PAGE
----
Since Apple began losing ground in the stock market five months ago, bloggers from all walks of life began painting a doom and gloom picture of the Cupertino giant. The majority of the claims some bloggers made were not well thought out, but a recent Forbes article did a far better job at analyzing Apple's situation, while outlining a few areas that need fixing.
Eric Jackson, a contributor at Forbes, laid out five key areas Apple needs to attend to in order for the company to get back on its feet. These areas, according to Jackson, are viewed as big problems, and should be taken care of as soon as possible:
- Relatively weak cloud services: "Does Apple have enough cloud talent inside the company to continue to grow and develop iCloud? It's debatable."
- A less than optimal approach to Internet services: "Apple is again taking a go slow and grind it out approach to these. MobileMe didn't work. We'll learn from that. Apple Maps didn't work. We'll learn from that. The thinking seems to be internally: we don't need to be first to market with great services, we just need to get to market. Sadly though, consumers seem to be getting more and more impatient in waiting around for Apple."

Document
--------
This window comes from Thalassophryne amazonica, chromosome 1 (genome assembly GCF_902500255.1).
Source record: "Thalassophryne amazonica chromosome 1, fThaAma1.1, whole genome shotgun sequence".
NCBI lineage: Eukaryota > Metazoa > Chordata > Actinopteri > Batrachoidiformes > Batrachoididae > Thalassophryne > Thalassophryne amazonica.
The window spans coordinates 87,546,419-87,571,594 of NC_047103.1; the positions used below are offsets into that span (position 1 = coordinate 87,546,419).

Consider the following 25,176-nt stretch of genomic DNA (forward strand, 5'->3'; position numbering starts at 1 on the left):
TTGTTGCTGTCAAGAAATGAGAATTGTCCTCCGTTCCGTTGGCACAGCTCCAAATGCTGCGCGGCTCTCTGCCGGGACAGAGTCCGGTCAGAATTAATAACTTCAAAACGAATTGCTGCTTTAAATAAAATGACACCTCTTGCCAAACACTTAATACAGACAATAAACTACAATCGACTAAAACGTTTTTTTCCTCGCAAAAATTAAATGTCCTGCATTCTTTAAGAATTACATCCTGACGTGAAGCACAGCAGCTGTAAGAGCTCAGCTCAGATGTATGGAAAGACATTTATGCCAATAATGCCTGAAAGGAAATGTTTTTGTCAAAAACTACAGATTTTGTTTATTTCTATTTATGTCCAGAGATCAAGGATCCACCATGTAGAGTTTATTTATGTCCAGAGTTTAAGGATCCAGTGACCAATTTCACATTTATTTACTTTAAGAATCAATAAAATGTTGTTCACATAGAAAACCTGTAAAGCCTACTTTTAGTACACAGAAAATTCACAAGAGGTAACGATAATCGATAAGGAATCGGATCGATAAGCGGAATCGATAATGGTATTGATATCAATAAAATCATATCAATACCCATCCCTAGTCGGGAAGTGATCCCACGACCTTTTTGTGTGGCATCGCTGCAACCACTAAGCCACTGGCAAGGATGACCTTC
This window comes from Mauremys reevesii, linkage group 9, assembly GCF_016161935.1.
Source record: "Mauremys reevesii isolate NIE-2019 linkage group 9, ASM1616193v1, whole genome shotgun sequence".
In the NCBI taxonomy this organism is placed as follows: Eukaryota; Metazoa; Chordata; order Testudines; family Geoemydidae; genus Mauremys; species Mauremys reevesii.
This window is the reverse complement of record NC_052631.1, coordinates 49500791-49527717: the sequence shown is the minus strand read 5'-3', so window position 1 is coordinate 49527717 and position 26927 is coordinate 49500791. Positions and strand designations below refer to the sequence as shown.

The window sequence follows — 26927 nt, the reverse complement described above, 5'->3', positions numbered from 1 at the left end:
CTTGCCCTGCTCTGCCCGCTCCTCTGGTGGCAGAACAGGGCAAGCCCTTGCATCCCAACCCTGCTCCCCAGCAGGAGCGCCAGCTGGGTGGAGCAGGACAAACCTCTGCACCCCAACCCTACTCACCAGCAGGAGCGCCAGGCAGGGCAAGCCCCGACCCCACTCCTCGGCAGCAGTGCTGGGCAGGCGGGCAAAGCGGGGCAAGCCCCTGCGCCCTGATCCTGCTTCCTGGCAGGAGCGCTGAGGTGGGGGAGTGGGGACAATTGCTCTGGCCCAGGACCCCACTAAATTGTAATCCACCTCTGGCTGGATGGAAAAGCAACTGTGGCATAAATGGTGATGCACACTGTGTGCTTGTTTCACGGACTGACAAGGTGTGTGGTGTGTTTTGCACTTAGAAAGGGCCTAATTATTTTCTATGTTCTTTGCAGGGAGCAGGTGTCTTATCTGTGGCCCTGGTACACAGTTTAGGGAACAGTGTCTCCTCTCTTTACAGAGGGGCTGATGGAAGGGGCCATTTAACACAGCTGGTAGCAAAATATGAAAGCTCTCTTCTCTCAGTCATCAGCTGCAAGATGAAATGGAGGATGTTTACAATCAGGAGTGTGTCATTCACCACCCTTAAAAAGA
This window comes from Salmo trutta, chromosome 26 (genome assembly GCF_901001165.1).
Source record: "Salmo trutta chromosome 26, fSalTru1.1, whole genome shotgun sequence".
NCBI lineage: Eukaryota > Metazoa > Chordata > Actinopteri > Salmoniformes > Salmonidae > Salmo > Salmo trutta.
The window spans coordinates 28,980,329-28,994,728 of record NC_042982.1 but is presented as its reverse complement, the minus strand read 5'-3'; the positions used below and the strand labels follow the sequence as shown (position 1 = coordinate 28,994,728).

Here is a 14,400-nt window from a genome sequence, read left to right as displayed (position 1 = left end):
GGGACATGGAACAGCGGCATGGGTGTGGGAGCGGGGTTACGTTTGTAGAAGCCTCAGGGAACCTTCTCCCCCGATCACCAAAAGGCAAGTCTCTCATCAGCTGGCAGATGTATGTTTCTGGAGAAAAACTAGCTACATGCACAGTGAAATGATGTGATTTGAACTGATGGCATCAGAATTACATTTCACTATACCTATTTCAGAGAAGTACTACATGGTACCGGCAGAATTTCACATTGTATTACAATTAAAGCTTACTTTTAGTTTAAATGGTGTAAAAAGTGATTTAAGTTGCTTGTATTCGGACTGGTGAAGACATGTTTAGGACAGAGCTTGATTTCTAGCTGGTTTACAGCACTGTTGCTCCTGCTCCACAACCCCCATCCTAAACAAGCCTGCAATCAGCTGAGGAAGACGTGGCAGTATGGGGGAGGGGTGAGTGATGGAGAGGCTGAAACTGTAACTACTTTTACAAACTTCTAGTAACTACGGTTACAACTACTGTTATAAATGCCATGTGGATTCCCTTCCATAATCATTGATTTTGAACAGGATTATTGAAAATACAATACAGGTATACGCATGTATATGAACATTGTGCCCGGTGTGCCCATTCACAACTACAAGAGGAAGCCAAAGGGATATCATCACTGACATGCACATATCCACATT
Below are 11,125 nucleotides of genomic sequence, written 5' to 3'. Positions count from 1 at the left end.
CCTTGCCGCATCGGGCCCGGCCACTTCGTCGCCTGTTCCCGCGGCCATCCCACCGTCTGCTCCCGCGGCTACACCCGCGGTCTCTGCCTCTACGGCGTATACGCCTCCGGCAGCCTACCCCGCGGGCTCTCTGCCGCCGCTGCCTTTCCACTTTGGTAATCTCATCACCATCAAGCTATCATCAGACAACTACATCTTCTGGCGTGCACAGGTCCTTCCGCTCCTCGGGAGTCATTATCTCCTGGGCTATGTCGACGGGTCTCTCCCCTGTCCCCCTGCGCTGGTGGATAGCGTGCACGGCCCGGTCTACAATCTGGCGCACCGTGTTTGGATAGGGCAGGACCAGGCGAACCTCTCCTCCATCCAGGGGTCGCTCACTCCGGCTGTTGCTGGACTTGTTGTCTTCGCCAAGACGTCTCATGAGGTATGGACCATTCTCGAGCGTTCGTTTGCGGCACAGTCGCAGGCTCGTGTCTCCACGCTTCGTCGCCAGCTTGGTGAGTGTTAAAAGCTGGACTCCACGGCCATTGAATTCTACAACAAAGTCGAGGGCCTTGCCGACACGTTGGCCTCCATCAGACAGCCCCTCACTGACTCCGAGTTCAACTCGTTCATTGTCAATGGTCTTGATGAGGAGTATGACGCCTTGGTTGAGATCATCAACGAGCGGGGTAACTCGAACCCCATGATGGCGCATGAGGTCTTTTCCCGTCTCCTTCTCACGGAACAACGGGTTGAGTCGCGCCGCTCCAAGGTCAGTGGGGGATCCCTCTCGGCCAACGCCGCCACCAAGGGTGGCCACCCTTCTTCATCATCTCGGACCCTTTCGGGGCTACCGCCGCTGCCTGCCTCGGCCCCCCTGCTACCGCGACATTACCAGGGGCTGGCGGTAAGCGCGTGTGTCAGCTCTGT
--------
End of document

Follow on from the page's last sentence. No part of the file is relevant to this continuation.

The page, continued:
- A bad track record with social products: "From an internal skill set perspective, it's not obvious that Apple can understand social and take advantage of its evolution from here, without having a lot of internal talent who live and breathe social."
- Difficulties with big acquisitions: "The Quattro Wireless deal - I would conclude - was unsuccessful. The founders are gone. Did Apple really get everything they could have out of it with iAd? I don't think so. Siri is also an interesting case study. Apple has of course made it a major focus and selling point for the new iPhones starting last year. And it's now under the purview of Eddy Cue and an outsider who came in from Amazon search. But the Siri founders are also out of the company now."
- An apparent lack of awareness that Apple has some big problems: "Maybe they do know [they have weaknesses] and are actively working on it. But if that's true, it's really not at all obvious. Apple's culture is tremendously secretive. They also have tremendous talent there. But the DNA of the company is really just working away in silence away from the eyes of others."
Jackson did recognized that a team at Apple could be actively working on ways to fix these issues. CEO Tim Cook might want to push his team to hurry and get the job done before things fall out of control.